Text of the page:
Dust Of Time / Hawkwind mission continues through this cosmos and onto the next

Arguably the biggest cult band in the UK, Hawkwind are both one of the most quintessentially English acts in the country but also the most underrated.

Hawkwind – Dust Of Time: An Anthology (1969 – 2021)

Label: Atomhenge / Cherry Red Records

Release Date: Out Now

Words: Paul Monkhouse

With more than five decades under their belts, countless albums and endless tours, a truly great compilation was due to bring us from those nascent first recordings, right up to the latest, critically acclaimed releases. Sure, they may have had their commercial heyday in the ’70s, but they’ve never stopped moving and growing, and whether you plump for the two or six-disc set of Dust Of Time, you can’t but help marvel at the original Space Cowboys fervid imagination and jaw-dropping output.

Since forming in Notting Hill in 1969, the Dave Brock led combo have let the music do the talking and have taken listeners on a magic carpet ride across the cosmos.

Dave Brock, Hawkwind
Dave Brock, Hawkwind. Photo: Steve Ritchie/MetalTalk

Choosing either the twenty-six track version or its weightier eighty-one version, you can follow their arc from psychedelic warriors, through their heavier Metal phase, into a more serene trance influencing era and beyond. Irrespective of where you dip in, there are strange delights aplenty and a distinctive sound that is very much their own.

There’s a treasure trove to dive into by mixing album tracks, single versions, and live cuts.

The two-disc set is perhaps the perfect introduction to anyone curious about Hawkwind, tripping through the years with a deftness that hooks you in from the opening strains of Hurry On Sundown through to the last notes of Strange Encounters. Truth be told, it’s an almost impossible job to distil a fifty-three-year career into two discs, but Cherry Red has once more proven that the band have found a fine home with them, the choices highlighting each era well.

Given that a lot of the band’s output is hewn from themed albums with a strong narrative core, removing these individual pieces from the puzzle works remarkably well as they stand on their own, a gateway drug into a new musical addiction.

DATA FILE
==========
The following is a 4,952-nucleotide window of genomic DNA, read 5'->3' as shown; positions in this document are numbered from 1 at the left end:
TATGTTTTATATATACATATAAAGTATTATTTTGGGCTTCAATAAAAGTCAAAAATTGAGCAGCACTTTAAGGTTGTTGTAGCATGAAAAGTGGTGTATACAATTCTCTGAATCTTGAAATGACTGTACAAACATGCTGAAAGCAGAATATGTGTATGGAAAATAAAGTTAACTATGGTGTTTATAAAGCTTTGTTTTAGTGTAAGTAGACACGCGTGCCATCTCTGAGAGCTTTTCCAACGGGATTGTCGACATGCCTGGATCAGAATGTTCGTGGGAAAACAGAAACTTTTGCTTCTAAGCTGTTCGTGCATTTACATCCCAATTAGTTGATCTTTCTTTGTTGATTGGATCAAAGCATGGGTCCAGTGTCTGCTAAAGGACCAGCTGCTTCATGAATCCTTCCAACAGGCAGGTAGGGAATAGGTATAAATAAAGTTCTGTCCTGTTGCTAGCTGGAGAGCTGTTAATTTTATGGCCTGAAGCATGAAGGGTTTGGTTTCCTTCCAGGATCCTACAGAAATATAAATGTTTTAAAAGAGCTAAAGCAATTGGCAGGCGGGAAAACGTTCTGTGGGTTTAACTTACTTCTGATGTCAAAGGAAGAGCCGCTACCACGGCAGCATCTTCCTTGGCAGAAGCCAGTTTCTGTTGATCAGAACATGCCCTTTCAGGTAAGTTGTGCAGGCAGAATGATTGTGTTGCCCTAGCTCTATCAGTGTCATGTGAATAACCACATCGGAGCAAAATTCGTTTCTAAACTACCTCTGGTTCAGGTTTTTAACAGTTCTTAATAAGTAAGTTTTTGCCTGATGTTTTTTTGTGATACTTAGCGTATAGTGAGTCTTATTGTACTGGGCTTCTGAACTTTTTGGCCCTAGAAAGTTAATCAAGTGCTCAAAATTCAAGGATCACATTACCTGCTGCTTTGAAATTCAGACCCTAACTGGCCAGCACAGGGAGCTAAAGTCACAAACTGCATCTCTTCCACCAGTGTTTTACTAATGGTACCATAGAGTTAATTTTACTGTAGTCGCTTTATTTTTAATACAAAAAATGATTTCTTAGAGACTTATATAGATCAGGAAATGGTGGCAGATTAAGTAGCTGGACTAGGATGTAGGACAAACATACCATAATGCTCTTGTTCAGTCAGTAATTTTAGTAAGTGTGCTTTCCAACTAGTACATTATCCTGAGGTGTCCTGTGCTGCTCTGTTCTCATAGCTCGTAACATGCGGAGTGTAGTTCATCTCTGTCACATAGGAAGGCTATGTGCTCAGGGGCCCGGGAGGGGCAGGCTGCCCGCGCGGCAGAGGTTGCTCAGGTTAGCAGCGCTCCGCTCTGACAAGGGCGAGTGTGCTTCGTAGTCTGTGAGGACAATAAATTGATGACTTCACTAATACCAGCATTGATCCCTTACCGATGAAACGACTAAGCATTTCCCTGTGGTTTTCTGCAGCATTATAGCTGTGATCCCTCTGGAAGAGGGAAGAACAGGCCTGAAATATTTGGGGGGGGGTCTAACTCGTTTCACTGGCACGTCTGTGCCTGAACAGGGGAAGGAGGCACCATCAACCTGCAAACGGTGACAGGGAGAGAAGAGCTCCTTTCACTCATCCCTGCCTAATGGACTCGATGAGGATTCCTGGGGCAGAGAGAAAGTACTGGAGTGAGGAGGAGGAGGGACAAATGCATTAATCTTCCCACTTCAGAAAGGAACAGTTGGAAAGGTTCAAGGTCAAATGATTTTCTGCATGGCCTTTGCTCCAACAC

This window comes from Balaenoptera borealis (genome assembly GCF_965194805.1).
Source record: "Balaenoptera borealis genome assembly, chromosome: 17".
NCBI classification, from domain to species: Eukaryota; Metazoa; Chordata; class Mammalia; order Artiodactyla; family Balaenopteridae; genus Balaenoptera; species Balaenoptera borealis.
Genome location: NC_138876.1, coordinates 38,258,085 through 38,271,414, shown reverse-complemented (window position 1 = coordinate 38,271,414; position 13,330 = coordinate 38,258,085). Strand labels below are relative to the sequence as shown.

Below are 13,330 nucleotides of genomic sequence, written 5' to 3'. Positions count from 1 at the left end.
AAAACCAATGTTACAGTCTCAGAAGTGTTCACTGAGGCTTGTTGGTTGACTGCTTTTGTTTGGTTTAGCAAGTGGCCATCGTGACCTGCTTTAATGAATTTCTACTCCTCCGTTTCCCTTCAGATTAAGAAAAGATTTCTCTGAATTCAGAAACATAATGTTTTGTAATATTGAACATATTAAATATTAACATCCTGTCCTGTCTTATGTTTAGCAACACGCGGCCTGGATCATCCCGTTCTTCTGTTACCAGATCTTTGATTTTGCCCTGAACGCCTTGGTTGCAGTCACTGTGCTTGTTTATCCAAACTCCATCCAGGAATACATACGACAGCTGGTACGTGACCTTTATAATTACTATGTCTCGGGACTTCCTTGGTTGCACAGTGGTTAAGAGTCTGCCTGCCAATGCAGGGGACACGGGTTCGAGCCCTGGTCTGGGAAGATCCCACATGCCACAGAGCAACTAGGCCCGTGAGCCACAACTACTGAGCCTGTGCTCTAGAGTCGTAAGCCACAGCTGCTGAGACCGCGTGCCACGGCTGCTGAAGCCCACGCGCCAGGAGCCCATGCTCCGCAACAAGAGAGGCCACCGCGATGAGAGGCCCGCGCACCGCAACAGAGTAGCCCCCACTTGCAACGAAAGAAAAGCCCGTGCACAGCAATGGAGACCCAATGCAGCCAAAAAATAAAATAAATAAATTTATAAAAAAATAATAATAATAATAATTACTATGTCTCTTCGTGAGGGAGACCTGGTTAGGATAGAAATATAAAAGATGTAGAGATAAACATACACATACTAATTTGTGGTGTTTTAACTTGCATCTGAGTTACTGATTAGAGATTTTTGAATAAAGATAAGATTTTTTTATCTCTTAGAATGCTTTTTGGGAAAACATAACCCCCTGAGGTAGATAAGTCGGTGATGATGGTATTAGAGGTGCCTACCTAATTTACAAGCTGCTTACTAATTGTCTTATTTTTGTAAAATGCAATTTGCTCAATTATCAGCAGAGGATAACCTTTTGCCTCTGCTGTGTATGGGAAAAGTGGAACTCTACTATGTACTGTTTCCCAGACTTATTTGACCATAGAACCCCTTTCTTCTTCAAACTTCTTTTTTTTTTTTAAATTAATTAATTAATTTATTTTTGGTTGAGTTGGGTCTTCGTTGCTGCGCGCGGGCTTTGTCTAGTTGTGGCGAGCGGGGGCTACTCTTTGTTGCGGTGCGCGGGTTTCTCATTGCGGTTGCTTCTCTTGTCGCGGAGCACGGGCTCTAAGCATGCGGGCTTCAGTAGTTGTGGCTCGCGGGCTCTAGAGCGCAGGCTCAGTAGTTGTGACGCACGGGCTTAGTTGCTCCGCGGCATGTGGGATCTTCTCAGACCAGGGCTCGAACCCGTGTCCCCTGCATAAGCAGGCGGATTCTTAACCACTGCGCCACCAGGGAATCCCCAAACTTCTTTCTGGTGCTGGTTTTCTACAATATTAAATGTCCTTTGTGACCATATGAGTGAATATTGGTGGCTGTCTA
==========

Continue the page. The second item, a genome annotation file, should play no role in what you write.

Definitely, something to be listened to in one sitting, headphones glued to your head, its something to be absorbed as you go from fan favourites like the epic Master Of The Universe, Urban Guerilla and Quark, Strangeness and Charm (the latter once having been played live on Marc Bolan’s extraordinary TV show) through to the ever-present power of hit single Silver Machine and beyond.

Elsewhere, the journey embraces the blues boogie of the joyful, aforementioned, Hurry On Sundown and the grooving Orgone Accumulator, hard-rocking Motorway City and Angels Of Death and the chilled-out bliss of Heads.

Given that they’ve released thirty-four studio albums and twelve live sets, there’s bound to be potential dips in quality or tracks that just don’t work, but thankfully, Dust Of Time sidesteps that in both formats. Certainly, the charm of tracks like Spirit Of The Age’ may be a little more niche than the grand sweep of 2021s Strange Encounters, but both have rightful places in the multi-hued tapestry that is Hawkwind’s output.

Unique in their style with a laser-like focus on the path ahead, Hawkwind may have gone through a multitude of line-ups over the years, but at their core, here is a rock band at their finest and one to be lauded much more than they are outside their own fanatical following.

Dust Of Time addresses this and more, showing that the band has set its own distinctive path and continues to lead. After five decades together, that’s quite a feat and one that should be celebrated. Whilst some may find fault that their favourite track isn’t included, this set ticks all the boxes and is a vital purchase for anyone who loves music that pushes the boundaries.

Captain Brock continues to steer the ship onwards and upwards, and its mission continues through this cosmos and onto the next.

Sleeve Notes

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